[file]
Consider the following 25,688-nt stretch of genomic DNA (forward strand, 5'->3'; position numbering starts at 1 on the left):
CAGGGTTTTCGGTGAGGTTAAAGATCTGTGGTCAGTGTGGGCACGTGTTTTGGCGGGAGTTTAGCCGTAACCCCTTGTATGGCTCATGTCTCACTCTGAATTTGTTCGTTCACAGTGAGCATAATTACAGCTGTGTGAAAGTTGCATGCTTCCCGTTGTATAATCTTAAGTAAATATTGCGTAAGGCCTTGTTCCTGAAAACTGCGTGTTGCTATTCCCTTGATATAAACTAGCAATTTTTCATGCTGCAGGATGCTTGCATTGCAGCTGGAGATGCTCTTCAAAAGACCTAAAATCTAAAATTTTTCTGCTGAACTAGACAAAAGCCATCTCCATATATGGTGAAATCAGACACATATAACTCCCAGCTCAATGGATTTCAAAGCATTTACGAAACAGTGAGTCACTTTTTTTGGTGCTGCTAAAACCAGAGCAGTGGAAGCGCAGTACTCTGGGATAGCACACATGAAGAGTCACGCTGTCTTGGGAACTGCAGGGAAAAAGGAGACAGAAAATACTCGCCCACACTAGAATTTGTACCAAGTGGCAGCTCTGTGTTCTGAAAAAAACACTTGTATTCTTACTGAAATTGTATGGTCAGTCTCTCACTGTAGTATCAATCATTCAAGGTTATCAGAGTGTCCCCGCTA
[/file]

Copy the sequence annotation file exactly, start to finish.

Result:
Consider the following 25,688-nt stretch of genomic DNA (forward strand, 5'->3'; position numbering starts at 1 on the left):
CAGGGTTTTCGGTGAGGTTAAAGATCTGTGGTCAGTGTGGGCACGTGTTTTGGCGGGAGTTTAGCCGTAACCCCTTGTATGGCTCATGTCTCACTCTGAATTTGTTCGTTCACAGTGAGCATAATTACAGCTGTGTGAAAGTTGCATGCTTCCCGTTGTATAATCTTAAGTAAATATTGCGTAAGGCCTTGTTCCTGAAAACTGCGTGTTGCTATTCCCTTGATATAAACTAGCAATTTTTCATGCTGCAGGATGCTTGCATTGCAGCTGGAGATGCTCTTCAAAAGACCTAAAATCTAAAATTTTTCTGCTGAACTAGACAAAAGCCATCTCCATATATGGTGAAATCAGACACATATAACTCCCAGCTCAATGGATTTCAAAGCATTTACGAAACAGTGAGTCACTTTTTTTGGTGCTGCTAAAACCAGAGCAGTGGAAGCGCAGTACTCTGGGATAGCACACATGAAGAGTCACGCTGTCTTGGGAACTGCAGGGAAAAAGGAGACAGAAAATACTCGCCCACACTAGAATTTGTACCAAGTGGCAGCTCTGTGTTCTGAAAAAAACACTTGTATTCTTACTGAAATTGTATGGTCAGTCTCTCACTGTAGTATCAATCATTCAAGGTTATCAGAGTGTCCCCGCTA